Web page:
Show Less

World Finance and Economic Stability

Selected Essays of James Tobin

James Tobin

Nobel Prize winner James Tobin has made outstanding contributions to modern macroeconomics. In this final collection of his work he examines the economic policies of the United States and its relations with other major economies after 1990. In James Tobin’s view, the welfare of populations depends uniquely on these policies and it is important to be aware of their impact.
Buy Book in Print
Show Summary Details
You do not have access to this content

Chapter 29: Between a market-based and a caring society: what kind of socially responsible economy do we want?

James Tobin


In my opinion, the developed economies of the democracies of Western Europe, North America, Japan, Australia, and New Zealand are best described as mixed economies, certainly since 1950. They are market economies in that most transactions for goods, services, land and natural resources, and human labor are voluntary purchases and sales. They are capitalist economies in the sense that most non-human means of production are private properties whose uses are decided by the owners or their agents. But democratic governments have a great deal to say about these decisions and activities. Governments own many productive enterprises and provide (free or subject to user charges) goods and services to the public. These span many areas: public safety and defence, parks, museums, libraries, recreation, roads and streets, transportation, public utilities, communications, education, public health, medical facilities, research, insurance, financial institutions, and many more. Despite the recent waves of privatization, governments’ weight in the economy remains substantial. Likewise, governments regulate in considerable detail private market transactions and the permissible uses of private property: what goods and services may be sold and bought, when, with what information and warranty, and often within what range of prices; what persons may be employed, at what wages and hours, and for how long; how real properties may be used. Moreover, governments’ taxes and transfers greatly alter the distributive impacts of markets on incomes and consumption. It is surely not true that government was more active in the economy in some idyllic era before World War II. It...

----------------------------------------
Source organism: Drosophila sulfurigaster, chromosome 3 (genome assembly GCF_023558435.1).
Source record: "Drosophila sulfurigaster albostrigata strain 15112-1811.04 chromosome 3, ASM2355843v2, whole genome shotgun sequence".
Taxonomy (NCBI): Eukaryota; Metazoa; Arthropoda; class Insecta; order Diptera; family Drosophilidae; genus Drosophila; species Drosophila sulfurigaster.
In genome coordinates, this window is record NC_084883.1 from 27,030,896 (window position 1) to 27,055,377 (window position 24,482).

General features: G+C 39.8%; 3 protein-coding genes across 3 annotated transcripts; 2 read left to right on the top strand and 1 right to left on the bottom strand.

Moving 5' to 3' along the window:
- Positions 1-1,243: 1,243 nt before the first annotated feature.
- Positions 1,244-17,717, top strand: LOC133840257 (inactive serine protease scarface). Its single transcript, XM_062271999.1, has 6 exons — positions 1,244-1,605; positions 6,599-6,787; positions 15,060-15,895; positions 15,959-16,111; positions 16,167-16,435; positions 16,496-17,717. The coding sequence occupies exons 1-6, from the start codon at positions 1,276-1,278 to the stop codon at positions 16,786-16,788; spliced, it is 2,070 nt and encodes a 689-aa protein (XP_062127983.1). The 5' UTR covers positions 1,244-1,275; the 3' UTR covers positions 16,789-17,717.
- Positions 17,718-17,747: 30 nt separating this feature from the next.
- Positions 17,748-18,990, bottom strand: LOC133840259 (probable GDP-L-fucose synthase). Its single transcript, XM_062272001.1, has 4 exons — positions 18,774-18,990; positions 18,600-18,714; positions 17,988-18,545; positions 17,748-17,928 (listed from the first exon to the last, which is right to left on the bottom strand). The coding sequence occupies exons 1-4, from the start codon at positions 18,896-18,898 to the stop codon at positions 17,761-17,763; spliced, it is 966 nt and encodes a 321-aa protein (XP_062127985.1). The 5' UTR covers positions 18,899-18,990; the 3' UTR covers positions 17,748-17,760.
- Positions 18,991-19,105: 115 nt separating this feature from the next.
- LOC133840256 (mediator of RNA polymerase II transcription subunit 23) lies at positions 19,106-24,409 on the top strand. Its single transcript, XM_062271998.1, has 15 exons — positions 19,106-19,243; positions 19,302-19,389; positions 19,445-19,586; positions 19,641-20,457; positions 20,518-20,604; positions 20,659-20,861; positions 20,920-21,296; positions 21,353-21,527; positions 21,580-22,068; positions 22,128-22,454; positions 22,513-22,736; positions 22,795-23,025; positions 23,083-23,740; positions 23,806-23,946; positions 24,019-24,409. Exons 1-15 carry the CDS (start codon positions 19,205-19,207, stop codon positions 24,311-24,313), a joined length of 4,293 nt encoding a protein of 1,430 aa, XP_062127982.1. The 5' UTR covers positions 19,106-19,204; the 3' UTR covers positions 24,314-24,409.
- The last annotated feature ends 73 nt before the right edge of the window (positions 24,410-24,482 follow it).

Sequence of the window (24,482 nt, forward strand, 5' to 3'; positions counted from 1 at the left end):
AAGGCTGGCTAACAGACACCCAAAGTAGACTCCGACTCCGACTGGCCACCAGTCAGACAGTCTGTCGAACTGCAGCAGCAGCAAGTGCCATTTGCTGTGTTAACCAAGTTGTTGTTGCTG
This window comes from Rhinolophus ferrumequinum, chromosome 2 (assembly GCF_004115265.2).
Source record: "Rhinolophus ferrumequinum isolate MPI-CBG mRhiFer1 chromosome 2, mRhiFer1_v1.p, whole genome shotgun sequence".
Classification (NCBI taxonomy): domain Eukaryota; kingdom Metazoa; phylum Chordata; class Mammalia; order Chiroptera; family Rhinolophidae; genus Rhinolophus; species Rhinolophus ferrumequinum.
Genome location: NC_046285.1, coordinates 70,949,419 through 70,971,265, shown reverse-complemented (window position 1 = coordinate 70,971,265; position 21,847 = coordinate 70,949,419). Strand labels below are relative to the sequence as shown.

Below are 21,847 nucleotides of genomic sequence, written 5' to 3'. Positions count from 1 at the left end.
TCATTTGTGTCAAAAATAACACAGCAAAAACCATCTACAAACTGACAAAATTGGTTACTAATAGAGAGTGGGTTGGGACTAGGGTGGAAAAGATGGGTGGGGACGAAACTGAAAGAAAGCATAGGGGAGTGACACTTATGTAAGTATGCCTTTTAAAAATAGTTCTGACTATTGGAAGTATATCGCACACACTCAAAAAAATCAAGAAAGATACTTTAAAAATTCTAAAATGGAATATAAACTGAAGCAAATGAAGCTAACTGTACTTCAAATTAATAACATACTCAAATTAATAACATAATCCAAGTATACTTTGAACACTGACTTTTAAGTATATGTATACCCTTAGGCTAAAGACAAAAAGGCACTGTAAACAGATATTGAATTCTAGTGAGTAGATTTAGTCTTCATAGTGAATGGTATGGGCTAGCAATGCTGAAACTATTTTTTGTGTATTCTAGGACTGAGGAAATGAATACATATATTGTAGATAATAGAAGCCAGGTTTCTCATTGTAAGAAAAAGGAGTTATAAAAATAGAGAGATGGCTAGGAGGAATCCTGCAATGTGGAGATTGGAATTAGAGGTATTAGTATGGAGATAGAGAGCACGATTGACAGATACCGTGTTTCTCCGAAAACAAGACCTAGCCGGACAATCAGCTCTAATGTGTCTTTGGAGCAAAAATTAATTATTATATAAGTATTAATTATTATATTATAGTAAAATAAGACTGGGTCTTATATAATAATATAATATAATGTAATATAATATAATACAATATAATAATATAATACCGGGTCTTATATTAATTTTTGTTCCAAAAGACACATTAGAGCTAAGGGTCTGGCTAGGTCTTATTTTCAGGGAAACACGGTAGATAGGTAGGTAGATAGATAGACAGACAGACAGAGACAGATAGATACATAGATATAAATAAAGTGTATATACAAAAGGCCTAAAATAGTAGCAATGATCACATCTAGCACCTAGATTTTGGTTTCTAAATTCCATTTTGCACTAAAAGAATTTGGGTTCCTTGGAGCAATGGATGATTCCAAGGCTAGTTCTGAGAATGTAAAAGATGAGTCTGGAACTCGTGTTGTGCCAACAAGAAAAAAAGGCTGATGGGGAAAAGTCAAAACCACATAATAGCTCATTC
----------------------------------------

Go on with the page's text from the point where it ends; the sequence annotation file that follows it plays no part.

You are not authenticated to view the full text of this chapter or article.

Elgaronline requires a subscription or purchase to access the full text of books or journals. Please login through your library system or with your personal username and password on the homepage.

Non-subscribers can freely search the site, view abstracts/ extracts and download selected front matter and introductory chapters for personal use.

Your library may not have purchased all subject areas. If you are authenticated and think you should have access to this title, please contact your librarian.

Further information

or login to access all content.